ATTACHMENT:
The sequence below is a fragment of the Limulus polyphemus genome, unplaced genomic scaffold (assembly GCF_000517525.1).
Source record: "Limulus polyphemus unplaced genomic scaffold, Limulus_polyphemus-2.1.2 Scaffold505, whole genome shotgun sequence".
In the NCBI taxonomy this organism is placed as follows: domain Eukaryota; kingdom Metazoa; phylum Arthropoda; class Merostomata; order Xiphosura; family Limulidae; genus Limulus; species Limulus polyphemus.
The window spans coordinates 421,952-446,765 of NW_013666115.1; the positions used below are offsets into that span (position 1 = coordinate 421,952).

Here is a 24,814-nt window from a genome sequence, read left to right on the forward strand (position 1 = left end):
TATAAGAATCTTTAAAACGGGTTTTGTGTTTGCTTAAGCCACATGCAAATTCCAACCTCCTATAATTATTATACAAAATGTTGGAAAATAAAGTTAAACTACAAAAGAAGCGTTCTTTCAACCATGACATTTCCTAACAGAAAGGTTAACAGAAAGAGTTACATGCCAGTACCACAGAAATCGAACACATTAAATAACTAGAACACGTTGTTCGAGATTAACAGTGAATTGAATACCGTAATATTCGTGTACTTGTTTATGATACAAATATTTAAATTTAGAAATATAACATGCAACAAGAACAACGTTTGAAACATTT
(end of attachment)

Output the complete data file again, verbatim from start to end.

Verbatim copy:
The sequence below is a fragment of the Limulus polyphemus genome, unplaced genomic scaffold (assembly GCF_000517525.1).
Source record: "Limulus polyphemus unplaced genomic scaffold, Limulus_polyphemus-2.1.2 Scaffold505, whole genome shotgun sequence".
In the NCBI taxonomy this organism is placed as follows: domain Eukaryota; kingdom Metazoa; phylum Arthropoda; class Merostomata; order Xiphosura; family Limulidae; genus Limulus; species Limulus polyphemus.
The window spans coordinates 421,952-446,765 of NW_013666115.1; the positions used below are offsets into that span (position 1 = coordinate 421,952).

Here is a 24,814-nt window from a genome sequence, read left to right on the forward strand (position 1 = left end):
TATAAGAATCTTTAAAACGGGTTTTGTGTTTGCTTAAGCCACATGCAAATTCCAACCTCCTATAATTATTATACAAAATGTTGGAAAATAAAGTTAAACTACAAAAGAAGCGTTCTTTCAACCATGACATTTCCTAACAGAAAGGTTAACAGAAAGAGTTACATGCCAGTACCACAGAAATCGAACACATTAAATAACTAGAACACGTTGTTCGAGATTAACAGTGAATTGAATACCGTAATATTCGTGTACTTGTTTATGATACAAATATTTAAATTTAGAAATATAACATGCAACAAGAACAACGTTTGAAACATTT